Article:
Wages, Prices, and Labor Markets before the Civil War
In: Strategic Factors in Nineteenth Century American Economic History: A Volume to Honor Robert W. Fogel
Two opposing views of the antebellum economy are tested. One is that aggregate economic activity was severely diminished and that unemployment was substantial and prolonged during several downturns. The alternative interpretation is that antebellum fluctuations were more apparent than real; nominal wages, not labor quantities, did most of the adjusting. We analyze data on real wages for laborers, artisans, and clerks across four regions (Northeast, North Central, South Atlantic, and South Central) during 1821 to 1856. Various time-series econometric methods reveal that shocks to real wages persisted even five years after an innovation, but that their impact eventually vanished. The persistence of shocks was less for agricultural labor than for other occupations, less for growing regions than for more mature ones, less for unskilled than for skilled labor, and probably less before 1860 than after. Although nominal wages and prices never strayed far from each other over the long run, the persistence of shocks was considerable during the 1821 to 1856 period. We, therefore, find evidence to support the first view of the antebellum economy, although the degree of unemployment in cities and industrial towns remains unknown.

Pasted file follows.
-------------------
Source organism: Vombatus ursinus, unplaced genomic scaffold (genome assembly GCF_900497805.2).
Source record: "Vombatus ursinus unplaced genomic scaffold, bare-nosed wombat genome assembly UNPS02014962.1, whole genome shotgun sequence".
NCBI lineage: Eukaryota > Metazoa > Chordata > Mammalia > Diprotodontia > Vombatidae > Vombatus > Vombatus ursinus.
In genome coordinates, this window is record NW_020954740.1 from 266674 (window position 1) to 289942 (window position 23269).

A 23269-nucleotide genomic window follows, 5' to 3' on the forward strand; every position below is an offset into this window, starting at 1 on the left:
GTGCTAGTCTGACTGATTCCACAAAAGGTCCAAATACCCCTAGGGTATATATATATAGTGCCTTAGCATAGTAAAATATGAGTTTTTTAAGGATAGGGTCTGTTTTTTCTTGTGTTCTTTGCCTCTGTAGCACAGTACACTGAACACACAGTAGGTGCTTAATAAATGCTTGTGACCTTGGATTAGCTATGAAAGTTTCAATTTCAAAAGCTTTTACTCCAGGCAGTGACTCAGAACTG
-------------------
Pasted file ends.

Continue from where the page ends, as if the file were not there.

(This abstract was borrowed from another version of this item.)
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